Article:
Please accept my apologies for being unable to notify you about my medical emergency and its impact on my posting. As the word ’emergency’ indicates, I got very little warning. As things were bad, they moved very quickly and I’m still under daily care.
Thanks to a dear friend, I am able to dictate this post to ensure you get it. My reason for posting while still undergoing care is because it’s not impossible that learning this could save you or a loved one your sight. I’m no ophthalmologist, so I can’t tell you all the ways you could go blind. But I can tell you about one.
Let me begin by saying that there is an extremely tiny chance that your situation would be anywhere near as serious as mine. Good doctors and modern medicine mean this isn’t something you have to be afraid of, just aware of. My case is rare, difficult, and extremely painful. Most people, if they react quickly, rather than facing blindness, have quick and relatively pain-free recoveries.
What I’m describing is a retinal detachment.
You can think of your retina as the pages of an open book, shaped into a curve and lining the inside surface of your eyeball. It serves many functions, and includes layers where your cones and rods are located (it’s all very fascinating).
Even in a normal case of a detached retina, it is important that you do not delay in going to an emergency ophthalmologist as soon as you notice your symptoms. Do not wait. Go now.
Potential symptoms include: sparkles in your vision; black flecks in your vision that block out the background completely (not to be mistaken for the floaters that all of us normally have); flashes of light in one or both eyes; blurred vision; gradually reduced peripheral (side) vision; a curtain or veil-like shadow over your visual field; a heavy feeling in your eye; straight lines that start to look curved; or, as I had, a disc or section of your vision completely blocked out. Pure black.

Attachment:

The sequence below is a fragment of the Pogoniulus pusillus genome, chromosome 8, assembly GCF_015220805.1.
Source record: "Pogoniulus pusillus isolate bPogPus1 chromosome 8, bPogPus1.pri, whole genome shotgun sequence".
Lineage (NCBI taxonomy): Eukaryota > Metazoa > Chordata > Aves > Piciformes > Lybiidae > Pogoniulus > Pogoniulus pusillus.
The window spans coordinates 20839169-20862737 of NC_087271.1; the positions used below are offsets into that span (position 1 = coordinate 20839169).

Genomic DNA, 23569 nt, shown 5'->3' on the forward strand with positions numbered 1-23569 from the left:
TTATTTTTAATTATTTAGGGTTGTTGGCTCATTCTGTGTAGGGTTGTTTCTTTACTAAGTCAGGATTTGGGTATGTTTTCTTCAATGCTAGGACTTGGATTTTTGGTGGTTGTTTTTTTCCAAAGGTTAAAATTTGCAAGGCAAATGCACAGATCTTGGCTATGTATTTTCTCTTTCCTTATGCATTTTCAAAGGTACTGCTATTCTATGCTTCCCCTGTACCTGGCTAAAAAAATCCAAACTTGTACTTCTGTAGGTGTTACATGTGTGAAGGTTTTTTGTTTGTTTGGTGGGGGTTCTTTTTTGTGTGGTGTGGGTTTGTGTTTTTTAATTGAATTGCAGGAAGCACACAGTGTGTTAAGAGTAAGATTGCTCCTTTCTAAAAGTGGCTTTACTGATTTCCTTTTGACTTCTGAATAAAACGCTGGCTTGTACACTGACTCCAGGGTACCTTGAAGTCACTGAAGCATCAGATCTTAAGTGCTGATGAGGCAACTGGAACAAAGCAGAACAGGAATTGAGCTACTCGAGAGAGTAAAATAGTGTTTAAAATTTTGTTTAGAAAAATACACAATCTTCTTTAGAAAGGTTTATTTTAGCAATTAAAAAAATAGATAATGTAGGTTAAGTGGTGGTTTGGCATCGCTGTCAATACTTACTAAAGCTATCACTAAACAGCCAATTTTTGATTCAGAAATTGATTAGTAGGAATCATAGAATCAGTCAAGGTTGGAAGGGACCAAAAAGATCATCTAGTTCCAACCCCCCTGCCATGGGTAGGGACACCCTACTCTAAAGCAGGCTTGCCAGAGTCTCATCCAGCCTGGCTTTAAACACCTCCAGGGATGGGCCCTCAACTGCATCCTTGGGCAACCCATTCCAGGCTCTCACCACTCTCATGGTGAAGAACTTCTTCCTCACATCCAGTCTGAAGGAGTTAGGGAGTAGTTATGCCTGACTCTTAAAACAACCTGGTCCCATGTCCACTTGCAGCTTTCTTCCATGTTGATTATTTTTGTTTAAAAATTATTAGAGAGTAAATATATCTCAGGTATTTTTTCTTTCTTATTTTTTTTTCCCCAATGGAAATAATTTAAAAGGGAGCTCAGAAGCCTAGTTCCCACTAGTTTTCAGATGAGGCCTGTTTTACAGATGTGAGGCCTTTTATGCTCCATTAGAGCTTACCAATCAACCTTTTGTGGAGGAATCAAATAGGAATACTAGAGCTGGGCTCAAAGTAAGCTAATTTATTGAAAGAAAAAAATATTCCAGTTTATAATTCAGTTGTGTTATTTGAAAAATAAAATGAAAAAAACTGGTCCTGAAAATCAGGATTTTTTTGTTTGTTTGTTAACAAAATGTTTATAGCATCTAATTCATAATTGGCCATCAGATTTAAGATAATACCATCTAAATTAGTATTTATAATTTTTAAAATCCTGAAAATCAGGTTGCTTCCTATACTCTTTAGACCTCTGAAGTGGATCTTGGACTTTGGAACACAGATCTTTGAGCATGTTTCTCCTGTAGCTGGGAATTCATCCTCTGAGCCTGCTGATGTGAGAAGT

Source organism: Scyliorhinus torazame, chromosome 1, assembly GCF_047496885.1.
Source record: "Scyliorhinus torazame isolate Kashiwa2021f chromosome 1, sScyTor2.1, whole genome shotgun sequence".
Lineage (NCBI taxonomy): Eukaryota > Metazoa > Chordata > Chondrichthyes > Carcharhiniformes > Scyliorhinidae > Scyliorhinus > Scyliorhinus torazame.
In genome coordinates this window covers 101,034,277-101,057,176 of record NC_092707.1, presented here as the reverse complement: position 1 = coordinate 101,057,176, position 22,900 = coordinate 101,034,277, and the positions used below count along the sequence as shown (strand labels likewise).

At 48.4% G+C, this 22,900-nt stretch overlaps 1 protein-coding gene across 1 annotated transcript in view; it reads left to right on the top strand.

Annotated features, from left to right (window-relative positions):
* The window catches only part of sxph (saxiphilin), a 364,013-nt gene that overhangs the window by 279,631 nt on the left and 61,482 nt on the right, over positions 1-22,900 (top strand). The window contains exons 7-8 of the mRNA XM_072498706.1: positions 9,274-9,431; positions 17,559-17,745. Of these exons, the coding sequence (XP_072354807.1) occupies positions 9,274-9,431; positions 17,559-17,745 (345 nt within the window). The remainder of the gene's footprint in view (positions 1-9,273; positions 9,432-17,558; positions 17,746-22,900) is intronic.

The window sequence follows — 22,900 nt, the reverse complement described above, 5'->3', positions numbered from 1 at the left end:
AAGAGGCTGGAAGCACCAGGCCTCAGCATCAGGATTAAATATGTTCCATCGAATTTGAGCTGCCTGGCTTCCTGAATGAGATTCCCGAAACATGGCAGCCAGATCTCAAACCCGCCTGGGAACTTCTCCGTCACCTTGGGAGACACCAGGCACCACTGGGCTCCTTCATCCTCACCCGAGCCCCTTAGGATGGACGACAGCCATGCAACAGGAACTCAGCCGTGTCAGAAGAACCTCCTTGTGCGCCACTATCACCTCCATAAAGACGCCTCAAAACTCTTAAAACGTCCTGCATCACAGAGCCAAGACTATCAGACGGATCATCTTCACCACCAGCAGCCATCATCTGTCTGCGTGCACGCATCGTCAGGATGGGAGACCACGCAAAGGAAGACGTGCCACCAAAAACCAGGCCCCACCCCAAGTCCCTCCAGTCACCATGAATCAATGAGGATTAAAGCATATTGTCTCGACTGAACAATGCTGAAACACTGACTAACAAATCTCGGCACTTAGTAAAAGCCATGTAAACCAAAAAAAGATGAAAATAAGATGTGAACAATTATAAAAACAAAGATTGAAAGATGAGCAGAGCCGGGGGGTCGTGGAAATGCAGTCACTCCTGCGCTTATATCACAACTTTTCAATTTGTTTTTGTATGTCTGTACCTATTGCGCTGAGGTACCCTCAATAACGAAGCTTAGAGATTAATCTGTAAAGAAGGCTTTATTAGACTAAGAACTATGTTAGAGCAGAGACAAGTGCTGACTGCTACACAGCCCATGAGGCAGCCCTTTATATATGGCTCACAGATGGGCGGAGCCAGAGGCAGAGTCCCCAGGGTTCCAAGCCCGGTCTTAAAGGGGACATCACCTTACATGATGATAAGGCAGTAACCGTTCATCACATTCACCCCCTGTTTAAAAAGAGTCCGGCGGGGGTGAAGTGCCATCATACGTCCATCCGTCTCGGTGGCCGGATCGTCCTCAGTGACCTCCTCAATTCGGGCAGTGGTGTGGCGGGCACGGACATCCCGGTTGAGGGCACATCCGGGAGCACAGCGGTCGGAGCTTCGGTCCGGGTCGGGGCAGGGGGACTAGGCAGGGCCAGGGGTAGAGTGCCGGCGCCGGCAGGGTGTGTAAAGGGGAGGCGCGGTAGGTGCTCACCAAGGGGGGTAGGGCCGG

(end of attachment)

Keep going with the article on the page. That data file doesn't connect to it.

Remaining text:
In a normal detached retina, a tiny hole will occur on the top page of the retina that receives light. The fluid of the eye will then get through this hole and create a blister. At this stage, this is where you are likely to experience your first symptoms. If you react quickly and head to emergency, ask to see an ophthalmologist. Trust me, they will get you in as quickly as they can.
If you’ve caught it quickly, the ophthalmologist will arrange for a painless laser operation to weld the hole closed. You may have blurry vision for a few months, but then you’ll be fine. Yay, modern medicine!
But if you wait, the fluid in the blister will slosh from side to side and turn that tiny hole into a tear—and you will also place several pages of your retina at risk. Obviously, spot welding a little hole in a single layer is much easier than welding an entire jagged canyon through many, or all, the layers.
These are the things you need to know to protect yourself and your family. This can happen to anyone at any age, although people playing sports or who experience impacts to the head are at even greater risk. Let me reiterate: if you act quickly, this is not something to be afraid of. If anything, you’ll feel like you’re in an episode of Star Trek. But delay, and you risk your sight.
The one thing you don’t want to be in a doctor’s office is ‘interesting’. This means you’ll be beneficial to teaching residents about rare cases. But rarely are those rare cases easy. I have some great stories to share with you about my fantastic doctors, as well as fear, pain, and mood management, as soon as I’m well enough to get back to writing—which I hope is very soon.
In the meantime, if any of you have been thinking about booking time—particularly telephone time—now would be a great time to schedule it, as it will be somewhat problematic for me to meet people in person for a while.
I’m sorry I can’t tell you exactly when I’ll be restarting, but I can assure you that time away from you has even further invigorated my spirit about my work. Despite the fact that I was worse off than many of the other patients that I met, their choices led them to have much more challenging interior experiences than mine.
Thank you for your patience, understanding, and dedication to my work. I very much look forward to reconnecting with you all very soon.
A serious childhood brain injury lead Scott to spend his entire life meditating on the concepts of thought, consciousness, reality and identity. It made others as strange to him as he was to them. When he realized people were confused by their own over-thinking, Scott began teaching others to understand reality. He is currently CBC Radio Active’s Wellness Columnist, as well as a writer, speaker and mindfulness instructor based in Edmonton, AB where he still finds it strange to write about himself in the third person.